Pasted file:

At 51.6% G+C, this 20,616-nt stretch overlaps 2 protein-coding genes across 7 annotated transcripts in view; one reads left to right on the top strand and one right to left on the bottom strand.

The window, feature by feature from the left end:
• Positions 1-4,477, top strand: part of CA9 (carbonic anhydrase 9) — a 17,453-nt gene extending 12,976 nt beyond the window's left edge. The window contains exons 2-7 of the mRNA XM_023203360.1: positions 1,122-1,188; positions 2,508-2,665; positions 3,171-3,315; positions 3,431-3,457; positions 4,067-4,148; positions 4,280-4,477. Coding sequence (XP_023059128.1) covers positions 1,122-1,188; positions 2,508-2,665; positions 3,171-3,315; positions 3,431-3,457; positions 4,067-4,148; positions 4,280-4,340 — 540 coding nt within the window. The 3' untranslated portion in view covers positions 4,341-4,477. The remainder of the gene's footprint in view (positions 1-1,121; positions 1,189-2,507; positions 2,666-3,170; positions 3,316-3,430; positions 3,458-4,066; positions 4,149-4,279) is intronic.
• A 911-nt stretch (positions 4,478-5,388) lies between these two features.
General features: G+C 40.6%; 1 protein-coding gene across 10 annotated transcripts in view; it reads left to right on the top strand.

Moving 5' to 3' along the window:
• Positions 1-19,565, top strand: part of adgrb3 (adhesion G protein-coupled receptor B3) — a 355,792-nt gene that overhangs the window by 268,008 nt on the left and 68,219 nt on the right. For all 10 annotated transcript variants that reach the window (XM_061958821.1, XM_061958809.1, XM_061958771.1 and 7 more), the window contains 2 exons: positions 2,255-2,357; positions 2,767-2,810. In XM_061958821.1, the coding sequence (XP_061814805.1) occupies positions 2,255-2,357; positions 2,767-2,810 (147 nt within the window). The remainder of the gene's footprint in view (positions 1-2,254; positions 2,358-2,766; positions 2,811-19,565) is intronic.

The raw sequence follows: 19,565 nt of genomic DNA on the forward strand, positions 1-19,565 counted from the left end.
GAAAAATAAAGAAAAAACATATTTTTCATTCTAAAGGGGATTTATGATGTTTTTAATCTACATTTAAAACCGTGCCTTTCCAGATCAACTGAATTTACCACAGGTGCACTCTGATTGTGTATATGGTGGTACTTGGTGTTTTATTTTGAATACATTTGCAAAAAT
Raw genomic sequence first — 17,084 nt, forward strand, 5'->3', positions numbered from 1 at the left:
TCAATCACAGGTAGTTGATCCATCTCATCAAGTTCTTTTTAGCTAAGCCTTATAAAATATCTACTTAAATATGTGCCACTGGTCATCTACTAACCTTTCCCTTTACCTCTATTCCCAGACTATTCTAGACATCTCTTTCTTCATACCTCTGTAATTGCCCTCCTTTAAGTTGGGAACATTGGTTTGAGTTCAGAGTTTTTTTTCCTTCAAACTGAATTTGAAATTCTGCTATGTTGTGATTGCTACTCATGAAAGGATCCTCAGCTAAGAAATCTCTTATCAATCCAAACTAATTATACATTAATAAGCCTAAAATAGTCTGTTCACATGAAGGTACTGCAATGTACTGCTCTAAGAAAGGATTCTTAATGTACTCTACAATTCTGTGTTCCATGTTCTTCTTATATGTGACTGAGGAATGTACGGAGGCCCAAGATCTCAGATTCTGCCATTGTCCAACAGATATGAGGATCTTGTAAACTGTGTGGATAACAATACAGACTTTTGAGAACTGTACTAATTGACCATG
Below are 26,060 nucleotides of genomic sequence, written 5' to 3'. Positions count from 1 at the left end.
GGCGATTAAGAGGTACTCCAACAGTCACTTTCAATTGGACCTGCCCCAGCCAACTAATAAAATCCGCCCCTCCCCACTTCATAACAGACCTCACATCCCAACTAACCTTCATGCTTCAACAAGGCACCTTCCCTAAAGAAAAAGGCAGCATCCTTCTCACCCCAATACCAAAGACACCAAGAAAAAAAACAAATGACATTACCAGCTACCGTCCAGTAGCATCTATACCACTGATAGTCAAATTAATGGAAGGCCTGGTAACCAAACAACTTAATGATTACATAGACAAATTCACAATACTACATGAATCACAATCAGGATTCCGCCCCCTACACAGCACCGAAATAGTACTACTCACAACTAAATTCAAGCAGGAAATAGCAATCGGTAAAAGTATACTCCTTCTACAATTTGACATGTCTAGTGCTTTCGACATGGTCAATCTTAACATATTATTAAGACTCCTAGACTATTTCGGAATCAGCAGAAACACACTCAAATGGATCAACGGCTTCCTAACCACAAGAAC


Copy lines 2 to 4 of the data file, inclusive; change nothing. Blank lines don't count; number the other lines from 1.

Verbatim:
The window, feature by feature from the left end:
• Positions 1-4,477, top strand: part of CA9 (carbonic anhydrase 9) — a 17,453-nt gene extending 12,976 nt beyond the window's left edge. The window contains exons 2-7 of the mRNA XM_023203360.1: positions 1,122-1,188; positions 2,508-2,665; positions 3,171-3,315; positions 3,431-3,457; positions 4,067-4,148; positions 4,280-4,477. Coding sequence (XP_023059128.1) covers positions 1,122-1,188; positions 2,508-2,665; positions 3,171-3,315; positions 3,431-3,457; positions 4,067-4,148; positions 4,280-4,340 — 540 coding nt within the window. The 3' untranslated portion in view covers positions 4,341-4,477. The remainder of the gene's footprint in view (positions 1-1,121; positions 1,189-2,507; positions 2,666-3,170; positions 3,316-3,430; positions 3,458-4,066; positions 4,149-4,279) is intronic.
• A 911-nt stretch (positions 4,478-5,388) lies between these two features.